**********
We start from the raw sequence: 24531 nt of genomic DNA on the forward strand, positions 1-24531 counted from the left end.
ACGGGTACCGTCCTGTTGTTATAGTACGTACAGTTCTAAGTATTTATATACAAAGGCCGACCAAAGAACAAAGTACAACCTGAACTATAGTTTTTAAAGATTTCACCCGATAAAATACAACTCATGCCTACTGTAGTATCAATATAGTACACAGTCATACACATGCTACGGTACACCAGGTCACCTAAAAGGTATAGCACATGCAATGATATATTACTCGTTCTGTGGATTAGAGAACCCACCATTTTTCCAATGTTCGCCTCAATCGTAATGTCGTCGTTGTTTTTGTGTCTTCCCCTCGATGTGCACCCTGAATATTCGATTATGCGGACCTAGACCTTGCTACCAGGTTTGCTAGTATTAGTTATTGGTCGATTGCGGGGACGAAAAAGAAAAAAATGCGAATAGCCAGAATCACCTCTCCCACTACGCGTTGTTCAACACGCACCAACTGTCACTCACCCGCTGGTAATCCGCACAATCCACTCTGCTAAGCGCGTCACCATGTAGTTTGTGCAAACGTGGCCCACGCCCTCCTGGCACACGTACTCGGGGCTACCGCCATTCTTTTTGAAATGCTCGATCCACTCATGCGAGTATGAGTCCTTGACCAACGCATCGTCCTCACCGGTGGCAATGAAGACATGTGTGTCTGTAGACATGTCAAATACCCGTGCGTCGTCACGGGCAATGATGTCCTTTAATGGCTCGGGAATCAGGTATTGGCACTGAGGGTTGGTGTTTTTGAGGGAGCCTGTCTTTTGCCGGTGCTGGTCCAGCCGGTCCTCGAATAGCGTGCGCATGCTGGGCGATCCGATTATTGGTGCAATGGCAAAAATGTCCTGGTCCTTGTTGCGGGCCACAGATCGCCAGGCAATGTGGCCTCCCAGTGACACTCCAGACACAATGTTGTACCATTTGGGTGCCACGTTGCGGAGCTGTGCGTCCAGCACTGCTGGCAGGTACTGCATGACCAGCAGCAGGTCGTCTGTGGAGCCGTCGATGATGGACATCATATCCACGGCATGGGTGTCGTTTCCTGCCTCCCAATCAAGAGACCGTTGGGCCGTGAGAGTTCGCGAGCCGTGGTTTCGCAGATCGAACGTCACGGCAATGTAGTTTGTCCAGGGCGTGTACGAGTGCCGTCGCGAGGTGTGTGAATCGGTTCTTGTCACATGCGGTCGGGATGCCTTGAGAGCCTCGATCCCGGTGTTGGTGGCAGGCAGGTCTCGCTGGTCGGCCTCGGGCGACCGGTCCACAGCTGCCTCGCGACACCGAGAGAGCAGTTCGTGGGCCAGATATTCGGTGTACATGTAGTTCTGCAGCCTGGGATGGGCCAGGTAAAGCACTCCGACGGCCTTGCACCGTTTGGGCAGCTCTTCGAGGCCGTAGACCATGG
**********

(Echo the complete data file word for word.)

We start from the raw sequence: 24531 nt of genomic DNA on the forward strand, positions 1-24531 counted from the left end.
ACGGGTACCGTCCTGTTGTTATAGTACGTACAGTTCTAAGTATTTATATACAAAGGCCGACCAAAGAACAAAGTACAACCTGAACTATAGTTTTTAAAGATTTCACCCGATAAAATACAACTCATGCCTACTGTAGTATCAATATAGTACACAGTCATACACATGCTACGGTACACCAGGTCACCTAAAAGGTATAGCACATGCAATGATATATTACTCGTTCTGTGGATTAGAGAACCCACCATTTTTCCAATGTTCGCCTCAATCGTAATGTCGTCGTTGTTTTTGTGTCTTCCCCTCGATGTGCACCCTGAATATTCGATTATGCGGACCTAGACCTTGCTACCAGGTTTGCTAGTATTAGTTATTGGTCGATTGCGGGGACGAAAAAGAAAAAAATGCGAATAGCCAGAATCACCTCTCCCACTACGCGTTGTTCAACACGCACCAACTGTCACTCACCCGCTGGTAATCCGCACAATCCACTCTGCTAAGCGCGTCACCATGTAGTTTGTGCAAACGTGGCCCACGCCCTCCTGGCACACGTACTCGGGGCTACCGCCATTCTTTTTGAAATGCTCGATCCACTCATGCGAGTATGAGTCCTTGACCAACGCATCGTCCTCACCGGTGGCAATGAAGACATGTGTGTCTGTAGACATGTCAAATACCCGTGCGTCGTCACGGGCAATGATGTCCTTTAATGGCTCGGGAATCAGGTATTGGCACTGAGGGTTGGTGTTTTTGAGGGAGCCTGTCTTTTGCCGGTGCTGGTCCAGCCGGTCCTCGAATAGCGTGCGCATGCTGGGCGATCCGATTATTGGTGCAATGGCAAAAATGTCCTGGTCCTTGTTGCGGGCCACAGATCGCCAGGCAATGTGGCCTCCCAGTGACACTCCAGACACAATGTTGTACCATTTGGGTGCCACGTTGCGGAGCTGTGCGTCCAGCACTGCTGGCAGGTACTGCATGACCAGCAGCAGGTCGTCTGTGGAGCCGTCGATGATGGACATCATATCCACGGCATGGGTGTCGTTTCCTGCCTCCCAATCAAGAGACCGTTGGGCCGTGAGAGTTCGCGAGCCGTGGTTTCGCAGATCGAACGTCACGGCAATGTAGTTTGTCCAGGGCGTGTACGAGTGCCGTCGCGAGGTGTGTGAATCGGTTCTTGTCACATGCGGTCGGGATGCCTTGAGAGCCTCGATCCCGGTGTTGGTGGCAGGCAGGTCTCGCTGGTCGGCCTCGGGCGACCGGTCCACAGCTGCCTCGCGACACCGAGAGAGCAGTTCGTGGGCCAGATATTCGGTGTACATGTAGTTCTGCAGCCTGGGATGGGCCAGGTAAAGCACTCCGACGGCCTTGCACCGTTTGGGCAGCTCTTCGAGGCCGTAGACCATGG